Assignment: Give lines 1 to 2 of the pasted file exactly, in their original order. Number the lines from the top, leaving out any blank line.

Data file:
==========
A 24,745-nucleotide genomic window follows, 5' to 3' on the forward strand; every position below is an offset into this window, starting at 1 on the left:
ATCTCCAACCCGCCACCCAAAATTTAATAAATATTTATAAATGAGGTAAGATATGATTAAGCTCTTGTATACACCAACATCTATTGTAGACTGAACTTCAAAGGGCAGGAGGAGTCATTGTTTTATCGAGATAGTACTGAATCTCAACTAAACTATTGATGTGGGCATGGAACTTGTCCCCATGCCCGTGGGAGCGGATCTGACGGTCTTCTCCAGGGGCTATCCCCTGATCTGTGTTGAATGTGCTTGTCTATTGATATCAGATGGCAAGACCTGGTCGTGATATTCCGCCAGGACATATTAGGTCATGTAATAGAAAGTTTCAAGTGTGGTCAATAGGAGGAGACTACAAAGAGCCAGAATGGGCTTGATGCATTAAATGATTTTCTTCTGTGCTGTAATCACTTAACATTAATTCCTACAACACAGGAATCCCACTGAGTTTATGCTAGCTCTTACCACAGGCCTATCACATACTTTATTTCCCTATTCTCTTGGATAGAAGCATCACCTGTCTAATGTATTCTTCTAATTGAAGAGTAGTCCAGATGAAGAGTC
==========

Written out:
A 24,745-nucleotide genomic window follows, 5' to 3' on the forward strand; every position below is an offset into this window, starting at 1 on the left:
ATCTCCAACCCGCCACCCAAAATTTAATAAATATTTATAAATGAGGTAAGATATGATTAAGCTCTTGTATACACCAACATCTATTGTAGACTGAACTTCAAAGGGCAGGAGGAGTCATTGTTTTATCGAGATAGTACTGAATCTCAACTAAACTATTGATGTGGGCATGGAACTTGTCCCCATGCCCGTGGGAGCGGATCTGACGGTCTTCTCCAGGGGCTATCCCCTGATCTGTGTTGAATGTGCTTGTCTATTGATATCAGATGGCAAGACCTGGTCGTGATATTCCGCCAGGACATATTAGGTCATGTAATAGAAAGTTTCAAGTGTGGTCAATAGGAGGAGACTACAAAGAGCCAGAATGGGCTTGATGCATTAAATGATTTTCTTCTGTGCTGTAATCACTTAACATTAATTCCTACAACACAGGAATCCCACTGAGTTTATGCTAGCTCTTACCACAGGCCTATCACATACTTTATTTCCCTATTCTCTTGGATAGAAGCATCACCTGTCTAATGTATTCTTCTAATTGAAGAGTAGTCCAGATGAAGAGTC